J Pediatr Infect Dis 2007; 02(02): 067-076
DOI: 10.1055/s-0035-1557021
Review Article
Georg Thieme Verlag KG Stuttgart – New York

The effect of natural products on head lice: In vitro tests and clinical evidence

Jorg Heukelbach
a  Department of Community Health, School of Medicine, Federal University of Ceará, Fortaleza, Brazil
b  School of Public Health, Tropical Medicine and Rehabilitation Sciences, James Cook University, Townsville, Australia
,
Deon Canyon
b  School of Public Health, Tropical Medicine and Rehabilitation Sciences, James Cook University, Townsville, Australia
,
Rick Speare
b  School of Public Health, Tropical Medicine and Rehabilitation Sciences, James Cook University, Townsville, Australia
› Author Affiliations

Subject Editor:
Further Information

Publication History

17 October 2006

14 December 2006

Publication Date:
28 July 2015 (online)

Abstract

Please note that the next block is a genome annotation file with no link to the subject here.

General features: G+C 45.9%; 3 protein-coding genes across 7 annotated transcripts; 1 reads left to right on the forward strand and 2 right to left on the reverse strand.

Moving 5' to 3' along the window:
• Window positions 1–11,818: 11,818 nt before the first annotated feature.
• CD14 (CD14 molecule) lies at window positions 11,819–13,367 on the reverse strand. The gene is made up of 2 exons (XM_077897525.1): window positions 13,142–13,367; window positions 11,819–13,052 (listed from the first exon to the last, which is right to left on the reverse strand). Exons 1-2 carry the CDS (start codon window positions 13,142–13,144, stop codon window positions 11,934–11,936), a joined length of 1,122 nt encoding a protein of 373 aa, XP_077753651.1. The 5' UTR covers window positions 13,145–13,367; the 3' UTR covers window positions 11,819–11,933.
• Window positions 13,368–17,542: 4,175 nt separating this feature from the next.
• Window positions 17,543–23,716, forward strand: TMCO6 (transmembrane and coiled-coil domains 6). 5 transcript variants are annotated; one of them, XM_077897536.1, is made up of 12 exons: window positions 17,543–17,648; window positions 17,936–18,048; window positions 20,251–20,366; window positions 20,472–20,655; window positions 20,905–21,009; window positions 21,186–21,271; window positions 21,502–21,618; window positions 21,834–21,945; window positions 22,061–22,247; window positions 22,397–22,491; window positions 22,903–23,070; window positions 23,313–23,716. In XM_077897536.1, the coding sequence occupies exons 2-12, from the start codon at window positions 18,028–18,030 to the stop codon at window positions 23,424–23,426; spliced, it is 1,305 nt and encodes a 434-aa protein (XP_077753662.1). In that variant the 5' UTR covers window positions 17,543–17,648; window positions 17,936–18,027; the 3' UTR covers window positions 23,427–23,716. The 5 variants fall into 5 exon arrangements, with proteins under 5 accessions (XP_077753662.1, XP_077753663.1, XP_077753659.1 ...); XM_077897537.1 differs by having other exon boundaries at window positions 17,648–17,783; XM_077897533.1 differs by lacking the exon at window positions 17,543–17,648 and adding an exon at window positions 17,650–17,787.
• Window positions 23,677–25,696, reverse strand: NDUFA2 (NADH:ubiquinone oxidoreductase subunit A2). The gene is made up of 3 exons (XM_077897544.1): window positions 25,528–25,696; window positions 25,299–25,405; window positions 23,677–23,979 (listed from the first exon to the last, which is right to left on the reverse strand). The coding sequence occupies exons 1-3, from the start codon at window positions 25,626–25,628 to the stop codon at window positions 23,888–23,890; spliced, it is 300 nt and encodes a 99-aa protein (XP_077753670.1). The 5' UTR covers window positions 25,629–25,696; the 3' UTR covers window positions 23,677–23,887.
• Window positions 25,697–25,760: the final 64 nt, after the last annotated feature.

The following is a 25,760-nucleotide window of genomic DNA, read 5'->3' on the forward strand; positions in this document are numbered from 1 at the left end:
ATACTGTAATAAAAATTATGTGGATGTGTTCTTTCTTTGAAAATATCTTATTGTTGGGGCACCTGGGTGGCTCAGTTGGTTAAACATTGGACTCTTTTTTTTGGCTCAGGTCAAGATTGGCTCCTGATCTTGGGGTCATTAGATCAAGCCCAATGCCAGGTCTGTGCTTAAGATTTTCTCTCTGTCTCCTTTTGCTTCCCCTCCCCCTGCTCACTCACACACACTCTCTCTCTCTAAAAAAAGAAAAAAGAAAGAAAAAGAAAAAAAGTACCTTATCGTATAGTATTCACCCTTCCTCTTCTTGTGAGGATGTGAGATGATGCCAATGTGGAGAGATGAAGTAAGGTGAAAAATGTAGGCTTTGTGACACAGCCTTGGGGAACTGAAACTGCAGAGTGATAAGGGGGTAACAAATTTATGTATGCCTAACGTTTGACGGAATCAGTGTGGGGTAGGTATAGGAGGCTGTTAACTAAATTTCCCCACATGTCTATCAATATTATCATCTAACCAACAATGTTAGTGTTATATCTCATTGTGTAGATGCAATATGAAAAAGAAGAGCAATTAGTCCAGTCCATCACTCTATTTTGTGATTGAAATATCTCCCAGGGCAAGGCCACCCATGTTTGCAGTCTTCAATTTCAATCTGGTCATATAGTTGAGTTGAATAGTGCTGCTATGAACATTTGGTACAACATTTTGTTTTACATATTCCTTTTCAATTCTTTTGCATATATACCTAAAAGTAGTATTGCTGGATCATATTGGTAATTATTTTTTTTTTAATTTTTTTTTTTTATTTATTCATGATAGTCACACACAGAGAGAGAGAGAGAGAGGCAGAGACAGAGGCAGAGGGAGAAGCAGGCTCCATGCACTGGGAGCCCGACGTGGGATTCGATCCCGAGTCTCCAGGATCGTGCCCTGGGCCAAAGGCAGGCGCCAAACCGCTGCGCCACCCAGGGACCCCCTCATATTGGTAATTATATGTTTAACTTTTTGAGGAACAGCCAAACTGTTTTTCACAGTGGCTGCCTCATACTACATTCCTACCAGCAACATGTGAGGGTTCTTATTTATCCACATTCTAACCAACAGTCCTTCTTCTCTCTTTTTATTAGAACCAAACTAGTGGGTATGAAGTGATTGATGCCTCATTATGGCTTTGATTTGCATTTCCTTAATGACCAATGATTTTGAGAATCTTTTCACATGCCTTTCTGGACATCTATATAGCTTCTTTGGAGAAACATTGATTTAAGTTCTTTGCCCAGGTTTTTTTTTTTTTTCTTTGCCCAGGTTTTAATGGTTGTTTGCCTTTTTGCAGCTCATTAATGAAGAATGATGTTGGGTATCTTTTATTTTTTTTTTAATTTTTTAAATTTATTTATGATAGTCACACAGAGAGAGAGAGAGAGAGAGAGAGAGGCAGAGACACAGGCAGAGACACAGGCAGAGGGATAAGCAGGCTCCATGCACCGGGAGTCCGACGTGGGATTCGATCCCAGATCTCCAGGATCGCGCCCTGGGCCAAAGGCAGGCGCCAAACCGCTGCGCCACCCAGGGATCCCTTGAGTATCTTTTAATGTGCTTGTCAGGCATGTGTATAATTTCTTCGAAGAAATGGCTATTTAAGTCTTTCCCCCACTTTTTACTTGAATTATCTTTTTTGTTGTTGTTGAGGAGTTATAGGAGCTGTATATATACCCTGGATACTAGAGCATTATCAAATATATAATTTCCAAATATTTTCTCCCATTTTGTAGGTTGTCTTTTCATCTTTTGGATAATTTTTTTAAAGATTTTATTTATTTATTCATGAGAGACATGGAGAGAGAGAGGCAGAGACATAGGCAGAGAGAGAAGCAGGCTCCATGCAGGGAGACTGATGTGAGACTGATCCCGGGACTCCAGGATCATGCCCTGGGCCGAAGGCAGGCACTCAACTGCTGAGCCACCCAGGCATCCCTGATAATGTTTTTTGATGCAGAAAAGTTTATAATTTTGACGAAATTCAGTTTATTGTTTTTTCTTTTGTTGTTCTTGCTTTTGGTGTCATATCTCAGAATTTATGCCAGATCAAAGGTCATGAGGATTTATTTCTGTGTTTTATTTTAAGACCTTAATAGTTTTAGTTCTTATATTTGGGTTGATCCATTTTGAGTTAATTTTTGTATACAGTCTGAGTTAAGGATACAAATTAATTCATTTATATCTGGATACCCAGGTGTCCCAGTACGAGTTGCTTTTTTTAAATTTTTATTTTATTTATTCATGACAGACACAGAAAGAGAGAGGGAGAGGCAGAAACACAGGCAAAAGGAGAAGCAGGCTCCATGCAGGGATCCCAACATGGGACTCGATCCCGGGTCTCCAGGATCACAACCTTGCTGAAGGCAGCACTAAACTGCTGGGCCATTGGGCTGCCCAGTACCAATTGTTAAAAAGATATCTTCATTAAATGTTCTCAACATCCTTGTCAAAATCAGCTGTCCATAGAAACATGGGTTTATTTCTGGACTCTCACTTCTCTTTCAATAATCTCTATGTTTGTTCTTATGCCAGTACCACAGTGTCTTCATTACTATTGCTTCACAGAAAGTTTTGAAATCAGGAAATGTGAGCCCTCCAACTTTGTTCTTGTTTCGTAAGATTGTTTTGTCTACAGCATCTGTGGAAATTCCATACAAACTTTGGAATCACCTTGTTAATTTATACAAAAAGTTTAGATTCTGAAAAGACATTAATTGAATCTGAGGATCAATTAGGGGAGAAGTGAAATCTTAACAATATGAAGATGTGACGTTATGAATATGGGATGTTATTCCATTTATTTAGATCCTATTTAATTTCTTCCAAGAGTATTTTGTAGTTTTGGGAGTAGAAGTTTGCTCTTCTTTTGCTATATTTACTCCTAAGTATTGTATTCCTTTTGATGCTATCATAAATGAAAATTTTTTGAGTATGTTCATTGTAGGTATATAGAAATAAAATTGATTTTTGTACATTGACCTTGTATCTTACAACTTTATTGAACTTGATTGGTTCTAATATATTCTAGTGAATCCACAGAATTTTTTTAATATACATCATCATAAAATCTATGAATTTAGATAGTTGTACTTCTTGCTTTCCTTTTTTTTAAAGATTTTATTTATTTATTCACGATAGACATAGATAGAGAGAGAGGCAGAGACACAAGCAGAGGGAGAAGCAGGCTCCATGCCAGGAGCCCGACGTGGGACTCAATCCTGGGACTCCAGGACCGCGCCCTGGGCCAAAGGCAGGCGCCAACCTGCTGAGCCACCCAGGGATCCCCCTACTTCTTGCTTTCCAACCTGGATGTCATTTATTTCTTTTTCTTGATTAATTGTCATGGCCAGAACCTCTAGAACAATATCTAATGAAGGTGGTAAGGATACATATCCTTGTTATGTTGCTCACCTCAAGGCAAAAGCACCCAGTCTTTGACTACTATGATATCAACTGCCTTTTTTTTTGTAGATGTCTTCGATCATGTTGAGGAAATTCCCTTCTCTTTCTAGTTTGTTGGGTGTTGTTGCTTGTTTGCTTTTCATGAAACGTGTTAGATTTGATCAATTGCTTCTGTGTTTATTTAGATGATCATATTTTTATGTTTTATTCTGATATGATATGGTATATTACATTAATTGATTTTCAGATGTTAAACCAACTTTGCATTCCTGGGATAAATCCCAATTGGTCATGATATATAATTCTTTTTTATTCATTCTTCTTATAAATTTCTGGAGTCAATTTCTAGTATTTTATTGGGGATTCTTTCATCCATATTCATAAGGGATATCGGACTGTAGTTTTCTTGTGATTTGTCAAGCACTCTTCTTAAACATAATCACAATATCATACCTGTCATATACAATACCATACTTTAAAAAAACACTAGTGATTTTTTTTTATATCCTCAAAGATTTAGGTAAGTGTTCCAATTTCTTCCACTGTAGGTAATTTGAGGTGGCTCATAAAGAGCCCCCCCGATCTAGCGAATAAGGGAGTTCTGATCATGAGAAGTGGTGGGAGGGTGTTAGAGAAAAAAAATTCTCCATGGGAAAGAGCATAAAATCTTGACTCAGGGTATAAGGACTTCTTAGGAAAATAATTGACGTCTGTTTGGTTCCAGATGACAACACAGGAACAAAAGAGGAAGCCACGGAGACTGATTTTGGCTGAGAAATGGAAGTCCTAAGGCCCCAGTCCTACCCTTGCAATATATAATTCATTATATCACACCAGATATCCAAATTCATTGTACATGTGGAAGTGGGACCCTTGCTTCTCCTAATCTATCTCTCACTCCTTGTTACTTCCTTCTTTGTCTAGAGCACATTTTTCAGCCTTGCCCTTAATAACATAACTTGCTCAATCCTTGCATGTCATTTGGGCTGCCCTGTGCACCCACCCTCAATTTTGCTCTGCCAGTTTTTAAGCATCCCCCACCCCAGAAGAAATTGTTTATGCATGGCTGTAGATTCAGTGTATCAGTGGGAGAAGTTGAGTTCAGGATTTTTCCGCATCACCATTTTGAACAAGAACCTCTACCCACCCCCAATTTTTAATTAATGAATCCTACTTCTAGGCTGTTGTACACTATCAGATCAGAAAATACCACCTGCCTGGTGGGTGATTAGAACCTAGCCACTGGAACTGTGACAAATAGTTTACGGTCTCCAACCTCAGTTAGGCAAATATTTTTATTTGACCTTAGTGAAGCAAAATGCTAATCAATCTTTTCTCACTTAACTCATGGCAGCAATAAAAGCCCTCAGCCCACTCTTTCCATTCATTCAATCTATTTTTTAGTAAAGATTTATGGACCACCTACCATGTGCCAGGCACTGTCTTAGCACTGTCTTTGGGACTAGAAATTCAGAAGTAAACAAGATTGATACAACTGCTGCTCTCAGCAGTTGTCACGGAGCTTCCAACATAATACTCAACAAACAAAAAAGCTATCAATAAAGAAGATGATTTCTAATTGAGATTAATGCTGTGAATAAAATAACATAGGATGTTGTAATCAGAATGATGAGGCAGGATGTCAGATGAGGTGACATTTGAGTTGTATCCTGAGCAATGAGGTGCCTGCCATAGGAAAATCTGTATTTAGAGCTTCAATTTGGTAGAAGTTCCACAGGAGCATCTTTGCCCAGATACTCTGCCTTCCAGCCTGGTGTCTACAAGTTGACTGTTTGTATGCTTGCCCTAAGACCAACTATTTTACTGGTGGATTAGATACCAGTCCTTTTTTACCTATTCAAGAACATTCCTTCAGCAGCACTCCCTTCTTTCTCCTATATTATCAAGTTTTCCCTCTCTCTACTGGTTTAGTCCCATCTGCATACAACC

The therapy of pediculosis remains a common problem in pediatric clinical practice. As resistance to commonly used chemical pediculicides, such as permethrin, is constantly increasing, there is a need for the development of new compounds that are effective in causing mortality in adult lice and their eggs. Natural products have been used in traditional medicine for thousands of years and recently have been of increasing interest, since the costs are usually lower and they are considered less toxic by the public. Here we present a review on plant compounds used for the treatment of head lice. An overview is given on published evidence on the use of natural product pediculicides and ovicides in clinical trials and in vitro studies. We conclude that several plant products offer promise for new compounds to treat head lice infestation. However, the number of clinical studies is very limited, and there is an urgent need to increase research assessing the effectiveness and safety of promising compounds. Over the counter natural products should be supported by in vitro data and by adequately designed comparative trials that evaluate cure rates and safety.